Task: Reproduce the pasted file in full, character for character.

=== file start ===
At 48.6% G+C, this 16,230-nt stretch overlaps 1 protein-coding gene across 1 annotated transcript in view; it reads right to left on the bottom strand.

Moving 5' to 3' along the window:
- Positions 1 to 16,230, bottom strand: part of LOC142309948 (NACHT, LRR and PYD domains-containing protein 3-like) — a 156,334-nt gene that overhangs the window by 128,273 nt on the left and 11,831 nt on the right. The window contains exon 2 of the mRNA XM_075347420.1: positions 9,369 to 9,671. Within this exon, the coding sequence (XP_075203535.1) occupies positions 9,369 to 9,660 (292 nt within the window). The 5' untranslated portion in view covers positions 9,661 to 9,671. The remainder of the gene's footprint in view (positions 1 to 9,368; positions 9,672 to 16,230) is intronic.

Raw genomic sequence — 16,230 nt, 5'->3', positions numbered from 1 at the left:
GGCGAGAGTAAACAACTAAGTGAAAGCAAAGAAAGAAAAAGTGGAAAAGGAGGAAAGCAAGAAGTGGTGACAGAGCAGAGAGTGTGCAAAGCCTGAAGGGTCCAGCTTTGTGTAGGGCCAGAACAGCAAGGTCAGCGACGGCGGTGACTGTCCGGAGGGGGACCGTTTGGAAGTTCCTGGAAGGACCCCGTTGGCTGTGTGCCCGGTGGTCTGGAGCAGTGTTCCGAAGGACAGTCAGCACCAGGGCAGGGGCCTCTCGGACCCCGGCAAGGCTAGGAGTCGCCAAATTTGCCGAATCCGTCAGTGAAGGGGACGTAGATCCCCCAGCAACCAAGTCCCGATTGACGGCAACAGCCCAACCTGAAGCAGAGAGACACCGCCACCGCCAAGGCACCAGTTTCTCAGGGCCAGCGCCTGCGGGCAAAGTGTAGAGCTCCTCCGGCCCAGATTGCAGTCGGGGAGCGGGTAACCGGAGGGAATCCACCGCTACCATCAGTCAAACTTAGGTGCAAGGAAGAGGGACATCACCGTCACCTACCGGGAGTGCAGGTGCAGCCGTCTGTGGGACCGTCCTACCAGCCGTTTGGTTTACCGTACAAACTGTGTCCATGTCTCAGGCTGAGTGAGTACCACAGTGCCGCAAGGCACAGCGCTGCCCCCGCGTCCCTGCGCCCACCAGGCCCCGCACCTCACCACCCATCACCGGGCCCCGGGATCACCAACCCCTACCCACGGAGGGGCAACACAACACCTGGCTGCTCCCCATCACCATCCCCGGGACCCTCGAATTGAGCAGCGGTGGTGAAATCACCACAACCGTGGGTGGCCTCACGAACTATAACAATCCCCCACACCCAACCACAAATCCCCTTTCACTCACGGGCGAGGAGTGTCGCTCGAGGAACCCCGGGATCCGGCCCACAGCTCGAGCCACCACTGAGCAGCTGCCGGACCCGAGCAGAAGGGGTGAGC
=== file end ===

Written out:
At 48.6% G+C, this 16,230-nt stretch overlaps 1 protein-coding gene across 1 annotated transcript in view; it reads right to left on the bottom strand.

Moving 5' to 3' along the window:
- Positions 1 to 16,230, bottom strand: part of LOC142309948 (NACHT, LRR and PYD domains-containing protein 3-like) — a 156,334-nt gene that overhangs the window by 128,273 nt on the left and 11,831 nt on the right. The window contains exon 2 of the mRNA XM_075347420.1: positions 9,369 to 9,671. Within this exon, the coding sequence (XP_075203535.1) occupies positions 9,369 to 9,660 (292 nt within the window). The 5' untranslated portion in view covers positions 9,661 to 9,671. The remainder of the gene's footprint in view (positions 1 to 9,368; positions 9,672 to 16,230) is intronic.

Raw genomic sequence — 16,230 nt, 5'->3', positions numbered from 1 at the left:
GGCGAGAGTAAACAACTAAGTGAAAGCAAAGAAAGAAAAAGTGGAAAAGGAGGAAAGCAAGAAGTGGTGACAGAGCAGAGAGTGTGCAAAGCCTGAAGGGTCCAGCTTTGTGTAGGGCCAGAACAGCAAGGTCAGCGACGGCGGTGACTGTCCGGAGGGGGACCGTTTGGAAGTTCCTGGAAGGACCCCGTTGGCTGTGTGCCCGGTGGTCTGGAGCAGTGTTCCGAAGGACAGTCAGCACCAGGGCAGGGGCCTCTCGGACCCCGGCAAGGCTAGGAGTCGCCAAATTTGCCGAATCCGTCAGTGAAGGGGACGTAGATCCCCCAGCAACCAAGTCCCGATTGACGGCAACAGCCCAACCTGAAGCAGAGAGACACCGCCACCGCCAAGGCACCAGTTTCTCAGGGCCAGCGCCTGCGGGCAAAGTGTAGAGCTCCTCCGGCCCAGATTGCAGTCGGGGAGCGGGTAACCGGAGGGAATCCACCGCTACCATCAGTCAAACTTAGGTGCAAGGAAGAGGGACATCACCGTCACCTACCGGGAGTGCAGGTGCAGCCGTCTGTGGGACCGTCCTACCAGCCGTTTGGTTTACCGTACAAACTGTGTCCATGTCTCAGGCTGAGTGAGTACCACAGTGCCGCAAGGCACAGCGCTGCCCCCGCGTCCCTGCGCCCACCAGGCCCCGCACCTCACCACCCATCACCGGGCCCCGGGATCACCAACCCCTACCCACGGAGGGGCAACACAACACCTGGCTGCTCCCCATCACCATCCCCGGGACCCTCGAATTGAGCAGCGGTGGTGAAATCACCACAACCGTGGGTGGCCTCACGAACTATAACAATCCCCCACACCCAACCACAAATCCCCTTTCACTCACGGGCGAGGAGTGTCGCTCGAGGAACCCCGGGATCCGGCCCACAGCTCGAGCCACCACTGAGCAGCTGCCGGACCCGAGCAGAAGGGGTGAGC